Ready to head through Splash Mountain by The Mur, on Flickr
HotSauce, your instuctionals are so easy to follow because of your great screen shots and step by step explanations. These portrait ones are especially good.
themur - your photo has some great elements to it - the highball, the light in the tunnel but not being able to see the other side, and the lantern, and not being able to see the engineer's face (although you notice he's there) adds some mystery.
I see so many of the same shots of the train that I really dig something different. Kudos.
Nice write up HotSauce. The screen shots are a really great feature.
I'm glad you like the screen capture posts because I have another one for you today.
Today’s “Disneyland Photo Tip of the Day” pays a visit to the Great Moments with Mr. Lincoln waiting area and shows how to think outside the box when it comes to editing photos.
Here is the original photo of the Capitol Building model in the waiting area of the Opera House. You can see that there are 3 lights in the ceiling as well as the walls and the painting of Lincoln that are major distractions. This would look a lot better if the background was clean and completely dark.
Let’s open it in Photoscape and start with the spotlights. In the Tools tab, I click on Clone Stamp and choose a large brush.
Select a spot near the spotlights and then cover them up with the clone.
After the spot lights I’m going to clone over the painting and get rid of it. As I get closer to the building, I switch to the small brush size and clean up around the edges.
Next I choose the Paint Brush Tool and use the eye dropper to select a dark color from the ceiling. Using a large brush, I paint over the walls and any remaining distractions in the black background. You can hold down the mouse button and just go back and forth with it. It is a good idea to do a little bit at a time so if you mess up, you can just hit the UNDO button and erase your mistake.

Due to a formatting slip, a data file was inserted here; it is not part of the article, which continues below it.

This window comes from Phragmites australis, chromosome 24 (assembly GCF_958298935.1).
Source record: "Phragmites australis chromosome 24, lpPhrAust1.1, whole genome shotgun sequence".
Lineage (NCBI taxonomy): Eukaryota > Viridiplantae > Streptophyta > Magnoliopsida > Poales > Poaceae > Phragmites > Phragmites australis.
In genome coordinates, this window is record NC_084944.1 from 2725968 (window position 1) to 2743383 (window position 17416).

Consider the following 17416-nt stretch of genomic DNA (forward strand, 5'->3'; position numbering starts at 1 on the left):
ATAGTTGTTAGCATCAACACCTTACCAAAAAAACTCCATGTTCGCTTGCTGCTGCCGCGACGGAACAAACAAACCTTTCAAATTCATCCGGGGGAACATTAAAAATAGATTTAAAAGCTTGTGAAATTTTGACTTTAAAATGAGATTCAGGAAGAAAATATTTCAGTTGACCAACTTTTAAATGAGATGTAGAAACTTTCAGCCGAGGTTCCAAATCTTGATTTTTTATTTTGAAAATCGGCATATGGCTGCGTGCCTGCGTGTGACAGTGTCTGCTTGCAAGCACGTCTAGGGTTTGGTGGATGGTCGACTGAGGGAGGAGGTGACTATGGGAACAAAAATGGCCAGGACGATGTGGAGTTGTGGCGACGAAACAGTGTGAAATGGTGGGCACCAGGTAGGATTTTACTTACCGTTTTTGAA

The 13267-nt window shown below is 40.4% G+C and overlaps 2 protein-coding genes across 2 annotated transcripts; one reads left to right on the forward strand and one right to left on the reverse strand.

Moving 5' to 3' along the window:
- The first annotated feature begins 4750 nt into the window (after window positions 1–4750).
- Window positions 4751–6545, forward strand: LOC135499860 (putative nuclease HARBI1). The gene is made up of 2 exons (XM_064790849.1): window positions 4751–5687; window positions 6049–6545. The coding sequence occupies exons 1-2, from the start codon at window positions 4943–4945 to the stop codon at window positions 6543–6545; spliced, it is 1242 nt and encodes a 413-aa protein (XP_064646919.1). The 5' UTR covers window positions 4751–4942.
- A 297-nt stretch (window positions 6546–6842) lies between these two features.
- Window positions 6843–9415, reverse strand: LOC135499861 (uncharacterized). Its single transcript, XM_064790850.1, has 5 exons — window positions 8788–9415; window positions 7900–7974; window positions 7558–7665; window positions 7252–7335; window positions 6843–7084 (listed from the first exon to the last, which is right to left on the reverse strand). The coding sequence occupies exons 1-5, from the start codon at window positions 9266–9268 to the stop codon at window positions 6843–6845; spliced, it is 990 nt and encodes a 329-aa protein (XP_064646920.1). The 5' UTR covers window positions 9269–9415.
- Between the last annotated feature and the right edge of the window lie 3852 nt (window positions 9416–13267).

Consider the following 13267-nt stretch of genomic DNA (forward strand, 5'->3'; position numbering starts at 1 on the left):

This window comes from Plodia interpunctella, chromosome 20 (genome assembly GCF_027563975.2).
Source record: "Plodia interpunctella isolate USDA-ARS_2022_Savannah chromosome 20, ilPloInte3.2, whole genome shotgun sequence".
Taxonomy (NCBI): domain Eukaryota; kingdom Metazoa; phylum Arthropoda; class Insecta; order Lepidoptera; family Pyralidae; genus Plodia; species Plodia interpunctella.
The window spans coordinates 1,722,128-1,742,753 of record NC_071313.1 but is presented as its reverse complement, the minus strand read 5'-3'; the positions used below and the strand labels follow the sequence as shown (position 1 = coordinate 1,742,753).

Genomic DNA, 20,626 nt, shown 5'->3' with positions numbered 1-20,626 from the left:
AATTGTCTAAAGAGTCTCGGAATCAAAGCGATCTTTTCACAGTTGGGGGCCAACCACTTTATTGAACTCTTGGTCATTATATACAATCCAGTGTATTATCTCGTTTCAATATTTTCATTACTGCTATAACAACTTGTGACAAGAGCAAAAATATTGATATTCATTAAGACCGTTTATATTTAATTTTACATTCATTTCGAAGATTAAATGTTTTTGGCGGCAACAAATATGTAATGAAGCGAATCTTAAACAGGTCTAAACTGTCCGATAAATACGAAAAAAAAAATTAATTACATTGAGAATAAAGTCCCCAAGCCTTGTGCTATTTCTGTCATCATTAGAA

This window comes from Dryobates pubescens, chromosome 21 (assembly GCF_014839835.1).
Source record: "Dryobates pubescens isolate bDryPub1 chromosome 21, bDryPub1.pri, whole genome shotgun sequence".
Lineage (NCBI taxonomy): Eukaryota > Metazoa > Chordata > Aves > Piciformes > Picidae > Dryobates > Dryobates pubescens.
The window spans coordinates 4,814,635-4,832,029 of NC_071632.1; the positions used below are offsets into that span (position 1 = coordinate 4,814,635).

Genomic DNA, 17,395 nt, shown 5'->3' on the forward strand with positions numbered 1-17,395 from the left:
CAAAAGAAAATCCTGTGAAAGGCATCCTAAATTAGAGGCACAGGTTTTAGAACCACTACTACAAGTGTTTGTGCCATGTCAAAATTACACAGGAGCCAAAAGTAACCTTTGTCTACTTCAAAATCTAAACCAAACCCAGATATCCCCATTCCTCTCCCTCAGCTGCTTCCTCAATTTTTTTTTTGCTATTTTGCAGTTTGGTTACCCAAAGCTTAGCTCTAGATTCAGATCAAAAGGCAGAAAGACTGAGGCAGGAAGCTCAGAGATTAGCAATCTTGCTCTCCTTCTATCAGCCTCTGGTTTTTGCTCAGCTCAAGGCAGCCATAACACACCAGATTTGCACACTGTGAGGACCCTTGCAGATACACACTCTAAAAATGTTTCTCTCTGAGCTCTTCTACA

Next, I want to darken the lower half of the photo because the bottom part of the building is little brighter than the upper section. Here is where we have to know what the programs can and can’t do and then know how to find a way around it to do what we want.
The best way to darken the lower part of the photo would be to use the Graduated Tint and just put a slight tint over the part that is too bright. There is a problem with this though. The Graduated Tint will only go downwards from the top of the photo. That means it’s time to think outside the box and use the programs abilities to get what we want. The trick is to use the Flip button and flip the photo upside down.
Now we can go to the Filter button and click on Graduated Tint.
That brings up this window to control the tint. I put the crosshairs at the spot where I want the tint to end, right at the tip of the pediment. I set the Feather at 100% so there is no line where the tint ends. From there I slid the Shade slider to 45% to make the lighting even across the entire building.